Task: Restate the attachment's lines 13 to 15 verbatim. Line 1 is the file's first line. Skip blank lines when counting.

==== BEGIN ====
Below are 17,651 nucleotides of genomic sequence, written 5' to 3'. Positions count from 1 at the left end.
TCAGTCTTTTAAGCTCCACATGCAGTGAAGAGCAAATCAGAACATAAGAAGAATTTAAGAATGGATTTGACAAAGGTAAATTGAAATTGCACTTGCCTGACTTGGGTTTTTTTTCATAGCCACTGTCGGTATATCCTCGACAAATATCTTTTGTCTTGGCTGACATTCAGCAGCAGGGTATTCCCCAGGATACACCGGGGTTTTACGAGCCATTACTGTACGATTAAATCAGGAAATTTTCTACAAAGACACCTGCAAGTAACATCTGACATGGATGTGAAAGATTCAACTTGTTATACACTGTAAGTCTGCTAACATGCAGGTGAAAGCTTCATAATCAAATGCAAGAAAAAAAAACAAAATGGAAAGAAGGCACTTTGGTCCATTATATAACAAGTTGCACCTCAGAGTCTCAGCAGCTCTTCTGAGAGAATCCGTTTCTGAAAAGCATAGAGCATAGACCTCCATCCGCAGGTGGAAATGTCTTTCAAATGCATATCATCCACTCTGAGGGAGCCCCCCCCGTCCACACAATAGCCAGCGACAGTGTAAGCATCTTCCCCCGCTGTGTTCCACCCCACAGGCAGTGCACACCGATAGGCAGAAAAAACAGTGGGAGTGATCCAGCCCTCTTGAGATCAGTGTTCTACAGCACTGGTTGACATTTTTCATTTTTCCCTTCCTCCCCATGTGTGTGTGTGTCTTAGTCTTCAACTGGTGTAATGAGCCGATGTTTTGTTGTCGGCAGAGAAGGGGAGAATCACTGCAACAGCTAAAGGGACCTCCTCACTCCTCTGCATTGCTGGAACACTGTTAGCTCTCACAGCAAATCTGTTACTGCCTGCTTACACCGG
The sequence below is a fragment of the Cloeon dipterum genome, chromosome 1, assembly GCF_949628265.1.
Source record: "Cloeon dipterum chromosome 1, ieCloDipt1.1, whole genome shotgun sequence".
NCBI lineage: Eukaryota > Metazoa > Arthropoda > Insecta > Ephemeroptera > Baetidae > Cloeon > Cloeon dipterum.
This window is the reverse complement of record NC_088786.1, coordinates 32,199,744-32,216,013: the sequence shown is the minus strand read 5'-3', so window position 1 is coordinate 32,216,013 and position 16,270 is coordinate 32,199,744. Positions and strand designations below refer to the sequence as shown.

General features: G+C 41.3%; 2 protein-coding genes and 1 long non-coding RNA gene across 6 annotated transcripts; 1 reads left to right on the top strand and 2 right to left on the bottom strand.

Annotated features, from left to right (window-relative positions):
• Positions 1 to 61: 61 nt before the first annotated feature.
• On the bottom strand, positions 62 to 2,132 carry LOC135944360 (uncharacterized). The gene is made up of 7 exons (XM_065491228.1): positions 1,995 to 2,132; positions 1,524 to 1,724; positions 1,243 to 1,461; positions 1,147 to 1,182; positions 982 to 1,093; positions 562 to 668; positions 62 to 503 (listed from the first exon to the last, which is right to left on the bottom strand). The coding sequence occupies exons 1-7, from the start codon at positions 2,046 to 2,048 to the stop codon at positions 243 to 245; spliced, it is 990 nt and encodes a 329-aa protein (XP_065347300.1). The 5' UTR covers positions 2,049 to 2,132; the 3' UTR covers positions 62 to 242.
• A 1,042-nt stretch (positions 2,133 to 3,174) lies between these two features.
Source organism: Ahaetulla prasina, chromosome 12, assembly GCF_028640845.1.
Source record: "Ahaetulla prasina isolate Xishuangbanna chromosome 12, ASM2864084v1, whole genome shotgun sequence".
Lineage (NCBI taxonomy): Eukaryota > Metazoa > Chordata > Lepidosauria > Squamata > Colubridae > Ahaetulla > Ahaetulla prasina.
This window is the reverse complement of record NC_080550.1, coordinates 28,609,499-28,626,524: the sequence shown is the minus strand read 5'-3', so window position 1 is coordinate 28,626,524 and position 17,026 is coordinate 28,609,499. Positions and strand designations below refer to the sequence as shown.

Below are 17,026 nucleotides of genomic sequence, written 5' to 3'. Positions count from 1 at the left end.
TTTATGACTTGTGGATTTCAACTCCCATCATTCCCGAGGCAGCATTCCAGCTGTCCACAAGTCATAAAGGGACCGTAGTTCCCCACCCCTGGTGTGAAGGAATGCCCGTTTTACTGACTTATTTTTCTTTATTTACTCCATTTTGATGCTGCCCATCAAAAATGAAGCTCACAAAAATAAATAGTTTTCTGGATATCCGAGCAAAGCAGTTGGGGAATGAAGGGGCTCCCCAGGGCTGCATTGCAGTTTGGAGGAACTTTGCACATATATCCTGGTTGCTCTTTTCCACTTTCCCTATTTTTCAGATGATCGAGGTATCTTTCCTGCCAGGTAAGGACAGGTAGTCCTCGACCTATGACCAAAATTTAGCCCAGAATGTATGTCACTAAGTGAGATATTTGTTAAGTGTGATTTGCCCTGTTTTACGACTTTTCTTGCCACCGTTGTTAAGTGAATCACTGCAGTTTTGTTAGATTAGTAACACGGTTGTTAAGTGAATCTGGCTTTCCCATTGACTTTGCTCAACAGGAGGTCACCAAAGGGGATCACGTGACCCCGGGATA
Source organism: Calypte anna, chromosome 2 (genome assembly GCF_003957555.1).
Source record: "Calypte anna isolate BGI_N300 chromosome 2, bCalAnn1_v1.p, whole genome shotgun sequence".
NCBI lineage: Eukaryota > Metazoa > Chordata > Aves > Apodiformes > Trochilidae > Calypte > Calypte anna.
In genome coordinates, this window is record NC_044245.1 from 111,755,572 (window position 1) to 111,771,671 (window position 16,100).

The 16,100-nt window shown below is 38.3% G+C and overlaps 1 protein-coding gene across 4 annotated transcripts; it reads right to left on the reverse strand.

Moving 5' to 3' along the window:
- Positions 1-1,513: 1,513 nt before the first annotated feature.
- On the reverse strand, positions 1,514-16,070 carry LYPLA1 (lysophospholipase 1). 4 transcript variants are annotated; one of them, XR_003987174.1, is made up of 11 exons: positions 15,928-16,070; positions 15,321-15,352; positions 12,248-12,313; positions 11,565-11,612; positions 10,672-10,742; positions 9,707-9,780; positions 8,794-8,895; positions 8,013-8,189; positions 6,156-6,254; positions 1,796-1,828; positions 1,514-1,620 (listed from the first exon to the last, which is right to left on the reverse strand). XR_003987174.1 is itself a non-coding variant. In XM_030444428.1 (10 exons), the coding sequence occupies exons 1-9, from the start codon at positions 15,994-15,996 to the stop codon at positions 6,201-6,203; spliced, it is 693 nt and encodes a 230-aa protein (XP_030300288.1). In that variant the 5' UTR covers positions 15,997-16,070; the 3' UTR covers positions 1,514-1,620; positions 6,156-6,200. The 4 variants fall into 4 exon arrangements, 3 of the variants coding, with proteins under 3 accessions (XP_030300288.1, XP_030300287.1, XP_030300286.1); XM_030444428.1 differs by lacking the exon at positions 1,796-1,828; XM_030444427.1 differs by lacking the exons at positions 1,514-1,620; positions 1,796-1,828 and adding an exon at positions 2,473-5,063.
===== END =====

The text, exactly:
Source record: "Ahaetulla prasina isolate Xishuangbanna chromosome 12, ASM2864084v1, whole genome shotgun sequence".
Lineage (NCBI taxonomy): Eukaryota > Metazoa > Chordata > Lepidosauria > Squamata > Colubridae > Ahaetulla > Ahaetulla prasina.
This window is the reverse complement of record NC_080550.1, coordinates 28,609,499-28,626,524: the sequence shown is the minus strand read 5'-3', so window position 1 is coordinate 28,626,524 and position 17,026 is coordinate 28,609,499. Positions and strand designations below refer to the sequence as shown.